All pregnant women, without medical contraindications, should be physically active. Physical exercise during pregnancy has numerous benefits, such as increased stamina and energy, promotion of better body awareness, reduction of physical discomforts, strengthening of essential muscles for pregnancy and childbirth, and weight gain control. In addition to these benefits, there are also clinically significant reductions in the likelihood of developing gestational diabetes mellitus, preeclampsia, gestational hypertension, and depressive symptoms.

There are, however, some contraindications and, for this reason, all women should have a previous evaluation with the obstetrician accompanying the pregnancy before starting/maintaining the practice of physical exercise.

For those to whom exercise is recommended, they should preferably be accompanied by a professional trained in the area and follow the international recommendations (Figure 1. ITF Model).

The ITF model must be individually tailored to meet the needs and goals of each woman. To help, there are some fundamental questions to answer:

Were you physically active before your pregnancy? 

It is important to understand a woman's fitness for exercise in order to best adapt the ITF model to her current condition. If she was already physically active, she is more likely to be able to better adapt to the demands placed on her cardiovascular and respiratory systems, as well as the increased load on her joints, pelvic floor, abdominals, and breasts.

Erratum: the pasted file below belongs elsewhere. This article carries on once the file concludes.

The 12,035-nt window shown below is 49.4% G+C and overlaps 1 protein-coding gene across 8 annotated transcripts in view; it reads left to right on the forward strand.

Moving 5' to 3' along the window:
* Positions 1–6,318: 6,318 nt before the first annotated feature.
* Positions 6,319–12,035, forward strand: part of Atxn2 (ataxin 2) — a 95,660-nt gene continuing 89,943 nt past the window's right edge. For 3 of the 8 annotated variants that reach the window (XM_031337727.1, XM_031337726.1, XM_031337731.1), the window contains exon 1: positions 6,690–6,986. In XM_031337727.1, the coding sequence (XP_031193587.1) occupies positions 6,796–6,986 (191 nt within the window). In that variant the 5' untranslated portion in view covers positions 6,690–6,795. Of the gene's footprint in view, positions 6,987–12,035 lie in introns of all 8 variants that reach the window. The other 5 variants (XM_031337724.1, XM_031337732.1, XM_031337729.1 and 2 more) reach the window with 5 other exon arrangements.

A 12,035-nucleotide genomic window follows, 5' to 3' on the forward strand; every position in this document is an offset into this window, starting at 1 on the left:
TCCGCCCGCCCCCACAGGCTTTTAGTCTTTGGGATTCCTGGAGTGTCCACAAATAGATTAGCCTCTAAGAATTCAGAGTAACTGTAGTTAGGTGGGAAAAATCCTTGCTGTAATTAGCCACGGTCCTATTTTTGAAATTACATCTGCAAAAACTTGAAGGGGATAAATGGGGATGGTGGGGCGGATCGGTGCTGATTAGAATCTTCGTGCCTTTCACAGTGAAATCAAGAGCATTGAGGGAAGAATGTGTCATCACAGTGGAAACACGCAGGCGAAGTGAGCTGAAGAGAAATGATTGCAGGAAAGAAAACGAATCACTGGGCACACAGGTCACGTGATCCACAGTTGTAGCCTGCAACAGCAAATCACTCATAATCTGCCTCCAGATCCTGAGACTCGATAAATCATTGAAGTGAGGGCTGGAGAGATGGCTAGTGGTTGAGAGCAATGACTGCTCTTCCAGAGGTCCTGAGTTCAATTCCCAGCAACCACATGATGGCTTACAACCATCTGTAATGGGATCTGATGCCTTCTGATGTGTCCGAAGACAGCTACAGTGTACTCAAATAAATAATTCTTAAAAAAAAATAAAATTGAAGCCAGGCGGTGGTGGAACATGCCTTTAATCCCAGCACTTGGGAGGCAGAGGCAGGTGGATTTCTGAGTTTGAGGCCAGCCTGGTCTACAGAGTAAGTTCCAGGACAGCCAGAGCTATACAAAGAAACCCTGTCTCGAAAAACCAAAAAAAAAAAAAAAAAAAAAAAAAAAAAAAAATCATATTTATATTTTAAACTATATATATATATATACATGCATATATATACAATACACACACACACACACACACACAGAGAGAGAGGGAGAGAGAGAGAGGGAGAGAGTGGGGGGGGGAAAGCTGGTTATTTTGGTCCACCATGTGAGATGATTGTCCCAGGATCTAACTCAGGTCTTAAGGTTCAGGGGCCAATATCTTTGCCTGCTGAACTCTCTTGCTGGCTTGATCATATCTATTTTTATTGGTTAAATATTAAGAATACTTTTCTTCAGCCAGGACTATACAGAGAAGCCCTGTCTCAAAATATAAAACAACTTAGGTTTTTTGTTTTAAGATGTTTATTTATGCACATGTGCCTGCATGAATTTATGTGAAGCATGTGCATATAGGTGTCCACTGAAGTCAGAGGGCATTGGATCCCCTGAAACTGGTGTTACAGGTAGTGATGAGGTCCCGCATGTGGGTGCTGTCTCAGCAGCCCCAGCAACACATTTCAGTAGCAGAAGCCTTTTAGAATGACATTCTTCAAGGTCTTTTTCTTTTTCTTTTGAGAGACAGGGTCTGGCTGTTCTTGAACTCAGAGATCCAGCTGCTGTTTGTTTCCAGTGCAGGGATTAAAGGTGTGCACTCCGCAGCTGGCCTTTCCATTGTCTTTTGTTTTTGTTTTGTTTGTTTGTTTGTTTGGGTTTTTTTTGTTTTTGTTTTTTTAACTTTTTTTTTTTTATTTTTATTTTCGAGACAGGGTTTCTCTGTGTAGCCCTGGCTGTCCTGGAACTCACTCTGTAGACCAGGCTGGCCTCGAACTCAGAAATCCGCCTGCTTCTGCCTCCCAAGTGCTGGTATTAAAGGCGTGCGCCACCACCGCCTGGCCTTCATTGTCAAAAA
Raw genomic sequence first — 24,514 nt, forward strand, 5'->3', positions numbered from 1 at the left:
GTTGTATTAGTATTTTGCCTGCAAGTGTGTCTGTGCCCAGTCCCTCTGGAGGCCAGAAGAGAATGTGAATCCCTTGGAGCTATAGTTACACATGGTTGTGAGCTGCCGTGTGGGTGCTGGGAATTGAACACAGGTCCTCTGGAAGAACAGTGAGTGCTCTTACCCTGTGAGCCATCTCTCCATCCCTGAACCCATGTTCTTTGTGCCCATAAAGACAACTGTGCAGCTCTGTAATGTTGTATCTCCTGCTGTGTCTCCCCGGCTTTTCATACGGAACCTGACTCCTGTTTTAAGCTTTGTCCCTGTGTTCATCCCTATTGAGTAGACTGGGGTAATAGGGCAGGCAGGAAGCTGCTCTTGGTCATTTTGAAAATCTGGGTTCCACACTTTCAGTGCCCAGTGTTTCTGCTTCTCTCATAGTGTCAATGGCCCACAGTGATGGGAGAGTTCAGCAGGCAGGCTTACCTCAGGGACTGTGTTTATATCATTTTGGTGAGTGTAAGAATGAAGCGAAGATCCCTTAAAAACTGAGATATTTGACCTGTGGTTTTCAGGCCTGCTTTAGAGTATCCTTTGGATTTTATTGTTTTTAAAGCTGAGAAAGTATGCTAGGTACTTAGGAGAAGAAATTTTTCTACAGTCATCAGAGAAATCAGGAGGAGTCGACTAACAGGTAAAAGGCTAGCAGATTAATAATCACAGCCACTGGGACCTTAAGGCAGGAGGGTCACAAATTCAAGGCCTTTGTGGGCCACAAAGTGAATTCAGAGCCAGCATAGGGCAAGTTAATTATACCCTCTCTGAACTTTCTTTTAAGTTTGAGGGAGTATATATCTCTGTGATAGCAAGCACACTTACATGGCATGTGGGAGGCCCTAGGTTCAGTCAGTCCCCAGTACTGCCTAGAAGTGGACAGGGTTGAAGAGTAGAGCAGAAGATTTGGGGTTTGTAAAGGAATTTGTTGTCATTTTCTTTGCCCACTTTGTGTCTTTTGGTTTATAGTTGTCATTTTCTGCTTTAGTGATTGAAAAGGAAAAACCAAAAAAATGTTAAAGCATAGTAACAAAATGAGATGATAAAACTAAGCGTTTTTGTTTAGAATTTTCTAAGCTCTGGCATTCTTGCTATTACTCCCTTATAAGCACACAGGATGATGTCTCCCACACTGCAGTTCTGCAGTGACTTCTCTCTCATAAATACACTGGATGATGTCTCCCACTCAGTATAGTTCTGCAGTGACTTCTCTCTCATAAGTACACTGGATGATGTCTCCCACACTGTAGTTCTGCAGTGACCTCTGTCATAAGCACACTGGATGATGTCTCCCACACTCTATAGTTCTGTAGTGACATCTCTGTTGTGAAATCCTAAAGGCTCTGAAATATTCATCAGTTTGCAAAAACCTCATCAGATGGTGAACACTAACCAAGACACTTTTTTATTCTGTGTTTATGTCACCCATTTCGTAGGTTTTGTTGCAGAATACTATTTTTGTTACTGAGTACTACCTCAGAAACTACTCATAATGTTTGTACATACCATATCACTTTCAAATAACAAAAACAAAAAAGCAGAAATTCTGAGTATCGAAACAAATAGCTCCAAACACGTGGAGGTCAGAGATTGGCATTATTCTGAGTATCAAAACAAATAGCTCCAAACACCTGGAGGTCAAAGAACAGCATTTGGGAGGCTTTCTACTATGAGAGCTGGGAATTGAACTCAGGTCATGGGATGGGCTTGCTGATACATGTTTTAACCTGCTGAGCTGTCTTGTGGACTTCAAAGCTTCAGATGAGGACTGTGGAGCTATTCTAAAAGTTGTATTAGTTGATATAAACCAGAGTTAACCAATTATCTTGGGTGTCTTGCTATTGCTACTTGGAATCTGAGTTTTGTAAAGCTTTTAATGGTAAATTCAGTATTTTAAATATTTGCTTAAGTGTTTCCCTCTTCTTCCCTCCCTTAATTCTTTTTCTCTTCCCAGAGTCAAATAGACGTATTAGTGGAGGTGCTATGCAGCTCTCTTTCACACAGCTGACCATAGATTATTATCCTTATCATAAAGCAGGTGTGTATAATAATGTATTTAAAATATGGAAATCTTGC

2.   Do you feel any discomfort/pain?

Pregnancy is a period of constant adaptation of a woman's body, and some musculoskeletal conditions common in pregnancy may arise and worsen during exercise, such as lower back/pelvic pain. It is important to see a physical therapist to help you with these types of conditions and possibly adapt your exercises.

3.   Do you have any symptoms of pelvic floor dysfunction?

The pelvic floor acts as the floor of our pelvis and is responsible for supporting the pelvic organs, including the uterus, bladder, and rectum. The weight that the uterus is exerting on this structure and all the hormonal changes resulting from pregnancy can lead to the appearance of some symptoms, such as urine leakage and vaginal heaviness. It is important that in this type of situation you seek a physical therapist with expertise in pelvic rehabilitation.

If your doctor has authorized you to run and you feel no pain/discomfort, don't be afraid to exercise. However, there are a few things to pay attention to:

1.     Feeling comfortable - wearing good sneakers and a good bra to support the weight of the breasts, paying attention to hydration, and avoiding exercise during hot periods are fundamental.

2.     Monitoring the intensity of effort - you can monitor the intensity by heart rate - up to 146 bpm (beats per minute) for women aged 30 years - or by a scale of perceived exertion - imagine you have a scale with a range of 0-10, where 0 is rest and 10 is maximum effort, effort should not exceed 6 (moderate effort).

3.     Stop/adjust the training if you experience any of the following symptoms:

      - Pain (lower back, pelvis, knees)*

      - Urinary and/or fecal incontinence*

      - bulging or tension along the linea alba (connective tissue connecting the two sides of the rectus abdominis muscles)*

      - Excessive shortness of breath**

      - Severe chest pain**

      - Regular and painful uterine contractions**

      - Vaginal bleeding**

      - Persistent vaginal fluid loss**

      - Persistent dizziness**

*requires evaluation by the doctor and/or physical therapist

**requires immediate medical evaluation

Every woman is unique, and so is every pregnancy. Talk to your doctor, listen to your body, seek help, and adapt your workout when necessary. 


Good training,